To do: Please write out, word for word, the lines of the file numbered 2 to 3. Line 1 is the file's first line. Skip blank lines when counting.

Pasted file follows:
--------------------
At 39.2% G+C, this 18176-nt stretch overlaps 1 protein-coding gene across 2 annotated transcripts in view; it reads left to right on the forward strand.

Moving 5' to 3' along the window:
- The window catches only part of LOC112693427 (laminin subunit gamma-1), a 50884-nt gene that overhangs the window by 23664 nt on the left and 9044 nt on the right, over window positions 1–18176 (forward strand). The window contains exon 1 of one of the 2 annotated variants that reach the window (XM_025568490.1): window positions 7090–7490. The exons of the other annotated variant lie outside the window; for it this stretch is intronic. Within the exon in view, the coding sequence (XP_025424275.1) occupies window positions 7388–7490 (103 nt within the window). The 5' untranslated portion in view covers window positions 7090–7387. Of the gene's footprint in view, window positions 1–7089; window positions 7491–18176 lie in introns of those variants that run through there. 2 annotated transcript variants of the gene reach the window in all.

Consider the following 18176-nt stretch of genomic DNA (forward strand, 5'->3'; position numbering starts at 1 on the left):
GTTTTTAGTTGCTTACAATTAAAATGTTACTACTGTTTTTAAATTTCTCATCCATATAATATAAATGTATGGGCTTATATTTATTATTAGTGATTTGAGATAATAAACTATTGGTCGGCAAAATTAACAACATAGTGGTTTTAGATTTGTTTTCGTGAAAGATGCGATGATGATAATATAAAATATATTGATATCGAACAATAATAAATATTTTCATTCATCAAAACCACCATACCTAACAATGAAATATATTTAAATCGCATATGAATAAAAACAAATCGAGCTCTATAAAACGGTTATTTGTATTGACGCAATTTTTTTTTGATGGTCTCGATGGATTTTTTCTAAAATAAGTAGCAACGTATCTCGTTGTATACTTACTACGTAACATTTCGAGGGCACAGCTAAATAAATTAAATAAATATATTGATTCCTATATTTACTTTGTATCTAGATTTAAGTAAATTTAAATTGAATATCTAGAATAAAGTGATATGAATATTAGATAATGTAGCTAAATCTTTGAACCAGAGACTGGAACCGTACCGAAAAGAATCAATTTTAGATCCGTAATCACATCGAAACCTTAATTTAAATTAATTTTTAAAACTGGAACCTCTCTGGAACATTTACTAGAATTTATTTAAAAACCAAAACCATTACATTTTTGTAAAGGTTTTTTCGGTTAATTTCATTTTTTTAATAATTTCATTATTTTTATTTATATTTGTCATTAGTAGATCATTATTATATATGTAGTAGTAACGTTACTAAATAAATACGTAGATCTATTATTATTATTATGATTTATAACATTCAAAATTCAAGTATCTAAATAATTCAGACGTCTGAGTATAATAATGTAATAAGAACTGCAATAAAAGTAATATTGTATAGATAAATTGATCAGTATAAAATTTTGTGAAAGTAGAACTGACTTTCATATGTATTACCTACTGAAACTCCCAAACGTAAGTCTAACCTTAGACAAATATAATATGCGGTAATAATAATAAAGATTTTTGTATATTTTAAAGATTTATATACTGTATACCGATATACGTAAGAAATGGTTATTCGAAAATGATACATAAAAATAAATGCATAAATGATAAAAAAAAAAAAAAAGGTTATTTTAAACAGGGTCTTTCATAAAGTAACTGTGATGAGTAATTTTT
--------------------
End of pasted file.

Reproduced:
Moving 5' to 3' along the window:
- The window catches only part of LOC112693427 (laminin subunit gamma-1), a 50884-nt gene that overhangs the window by 23664 nt on the left and 9044 nt on the right, over window positions 1–18176 (forward strand). The window contains exon 1 of one of the 2 annotated variants that reach the window (XM_025568490.1): window positions 7090–7490. The exons of the other annotated variant lie outside the window; for it this stretch is intronic. Within the exon in view, the coding sequence (XP_025424275.1) occupies window positions 7388–7490 (103 nt within the window). The 5' untranslated portion in view covers window positions 7090–7387. Of the gene's footprint in view, window positions 1–7089; window positions 7491–18176 lie in introns of those variants that run through there. 2 annotated transcript variants of the gene reach the window in all.